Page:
ABOVE: To us, it is obvious that the Sun is the centre of the Solar System. But it wasn’t so clear to everyone thousands of years ago. Image courtesy NASA/JPL-Caltech.

Article by David Ellyard

WHO FIRST PROPSED THAT THE SUN, rather than the Earth, lay at the centre of our local bit of the cosmos? That the Sun was the hub around which the planets, the comets and the other celestial bodies moved?

Most people would say Copernicus, just under 500 years ago. He certainly challenged the prevailing world view — endorsed by great ancient minds such as Aristotle and Ptolemy, and blessed by the Church — that the Earth, as home to Man, lay unmoving at the centre of the entire cosmos, all of which, including the distant ‘fixed stars,’ rotated around the Earth once per day. This vision, which also appears to conform with common sense and everyday experience, had been undisputed for more than 1,500 years, until Copernicus summoned up the courage to do so.

But Copernicus was not the first to propose such a ‘heliocentric’ cosmos. To meet the person who was, we need to go back more than 2,000 years to the island of Samos, off the coast of what is now Turkey.

We know very little of the life of Aristarchus. We even lack evidence from his own writings that he proposed such an idea, since they have mostly vanished. We must rely on a book by his near-contemporary Archimedes. In The Sand Reckoner, he tells his patron King Gelon of a book Aristarchus has written, proposing that both the Sun and the distant stars are, in reality, stationary, and that their apparent movements through the day and the year were due to the yearly travel of the Earth around the Sun and its daily spinning on its axis.

Why would Aristarchus put forward such a radical idea, even just as a hypothesis? We can find some of the reasons in a book he wrote that has survived. This contains his measurements and calculations on the relative sizes of the Sun and the Moon and their distance from the Earth. He knew that the Sun and the Moon appear to be the same size in the sky (which is why we can have total eclipses of the Sun), and that the Moon is closer. But how much closer?

Aristarchus tried to find this out by measuring the angle between the Sun and the Moon at the moment the Moon is half-illuminated (at First or Last Quarter). He claimed that the angle was 87 degrees, and from that calculated that the Sun was about 20 times further away than the Moon and therefore 20 times larger (since their relative sizes and distances must be in the same proportion).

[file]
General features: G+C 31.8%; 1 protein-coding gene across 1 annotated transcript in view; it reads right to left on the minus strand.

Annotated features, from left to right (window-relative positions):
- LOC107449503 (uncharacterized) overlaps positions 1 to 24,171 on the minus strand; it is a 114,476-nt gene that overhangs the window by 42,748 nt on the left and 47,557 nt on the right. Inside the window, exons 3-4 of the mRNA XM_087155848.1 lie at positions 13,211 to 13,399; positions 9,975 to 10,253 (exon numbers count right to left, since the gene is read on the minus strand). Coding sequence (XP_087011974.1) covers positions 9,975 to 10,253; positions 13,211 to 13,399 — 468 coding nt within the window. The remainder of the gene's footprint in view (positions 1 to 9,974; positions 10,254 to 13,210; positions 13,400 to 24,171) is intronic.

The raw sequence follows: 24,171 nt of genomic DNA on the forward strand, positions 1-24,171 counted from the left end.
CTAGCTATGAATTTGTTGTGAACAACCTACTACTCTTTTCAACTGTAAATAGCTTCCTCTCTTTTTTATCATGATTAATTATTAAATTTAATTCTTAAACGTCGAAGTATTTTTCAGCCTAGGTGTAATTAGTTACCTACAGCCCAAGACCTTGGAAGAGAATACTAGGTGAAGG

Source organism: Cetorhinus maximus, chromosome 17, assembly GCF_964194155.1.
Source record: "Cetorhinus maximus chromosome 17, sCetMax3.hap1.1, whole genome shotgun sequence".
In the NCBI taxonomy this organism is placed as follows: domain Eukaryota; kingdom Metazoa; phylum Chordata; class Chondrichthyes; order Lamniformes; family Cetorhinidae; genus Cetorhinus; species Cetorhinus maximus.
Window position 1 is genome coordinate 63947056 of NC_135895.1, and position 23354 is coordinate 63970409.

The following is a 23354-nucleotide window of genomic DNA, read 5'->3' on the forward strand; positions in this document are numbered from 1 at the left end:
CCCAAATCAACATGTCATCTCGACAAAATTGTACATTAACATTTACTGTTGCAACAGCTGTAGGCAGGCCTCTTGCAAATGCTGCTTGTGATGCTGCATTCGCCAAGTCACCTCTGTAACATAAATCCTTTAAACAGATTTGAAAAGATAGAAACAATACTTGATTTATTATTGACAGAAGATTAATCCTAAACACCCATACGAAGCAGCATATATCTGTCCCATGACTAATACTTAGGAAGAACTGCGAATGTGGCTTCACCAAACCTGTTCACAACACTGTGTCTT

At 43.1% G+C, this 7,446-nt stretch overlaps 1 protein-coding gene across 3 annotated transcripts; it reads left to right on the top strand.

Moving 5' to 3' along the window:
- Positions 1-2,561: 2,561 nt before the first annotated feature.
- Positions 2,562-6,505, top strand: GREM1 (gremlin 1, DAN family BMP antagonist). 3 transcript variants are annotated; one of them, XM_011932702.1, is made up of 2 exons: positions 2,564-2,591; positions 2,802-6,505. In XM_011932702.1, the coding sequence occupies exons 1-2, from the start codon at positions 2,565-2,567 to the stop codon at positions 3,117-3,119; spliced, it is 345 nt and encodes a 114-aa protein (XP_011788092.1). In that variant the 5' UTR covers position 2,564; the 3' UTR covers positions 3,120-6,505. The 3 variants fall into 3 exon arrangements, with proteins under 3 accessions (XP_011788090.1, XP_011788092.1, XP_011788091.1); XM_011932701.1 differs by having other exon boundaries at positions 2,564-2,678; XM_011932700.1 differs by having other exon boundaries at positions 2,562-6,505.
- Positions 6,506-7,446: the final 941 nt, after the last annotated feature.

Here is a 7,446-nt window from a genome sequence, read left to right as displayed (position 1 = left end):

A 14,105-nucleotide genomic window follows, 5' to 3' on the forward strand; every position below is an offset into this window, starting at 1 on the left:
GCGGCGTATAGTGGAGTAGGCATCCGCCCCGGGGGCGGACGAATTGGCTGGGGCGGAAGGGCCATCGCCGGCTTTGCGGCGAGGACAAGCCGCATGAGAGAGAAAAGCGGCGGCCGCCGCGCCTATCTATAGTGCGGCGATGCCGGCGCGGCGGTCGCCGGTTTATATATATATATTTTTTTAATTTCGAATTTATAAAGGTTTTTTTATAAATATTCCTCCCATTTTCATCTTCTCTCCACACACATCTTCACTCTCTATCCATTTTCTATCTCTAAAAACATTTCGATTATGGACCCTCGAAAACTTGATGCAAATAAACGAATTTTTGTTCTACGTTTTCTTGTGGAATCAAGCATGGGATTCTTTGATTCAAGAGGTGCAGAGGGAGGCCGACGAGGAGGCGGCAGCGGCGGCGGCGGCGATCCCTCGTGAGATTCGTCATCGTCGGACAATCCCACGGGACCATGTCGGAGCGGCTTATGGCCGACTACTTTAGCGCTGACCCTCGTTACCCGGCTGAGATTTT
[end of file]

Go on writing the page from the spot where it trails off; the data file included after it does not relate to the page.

The method was sound, but the data was not. It is a hard measurement to make. We would now say the angle was 89 degrees and 50 minutes, so the Sun and the Moon differ in size and distance by a factor of 400, not 20. But that only strengthens his argument. With the Earth known to be four times the size of the Moon, the Sun had to be at least five times the size of the Earth (in reality, 100 times). Why would the Sun deign to orbit an object so much smaller than it was?

That argument might have convinced Aristarchus, but not most of his contemporaries. They raised the argument that critics of Copernicus would put forward 1,700 years later. If the Earth is moving, so is our point of view into the cosmos. The nearer stars should appear to move back and forth relative to the more distant ones throughout the year, in what is called ‘stellar parallax’. We do not see such movement, so the Earth must be still. If the stars do move but they are so far away we cannot see parallax happen, then the universe must be incomprehensibly (and therefore unacceptably) vast.

Aristarchus and his few supporters were way ahead of their time. Solid evidence to back their view was a long time coming. Stellar parallax is so small it was not detected until the 19th century. Around the same time, we found the first indisputable proof that the Earth turned.

One last point. Did Copernicus know of Aristarchus and his idea? Did it provoke his own thoughts? It seems not. A translation of The Sand Reckoner did not appear until after Copernicus died. And surely if he had known, he would have quoted the Greek to back him up. He did not. It seems that these two great minds, Aristarchus and Copernicus, came upon the idea quite independently, two millennia apart.

David Ellyard is the author of Who Discovered What When.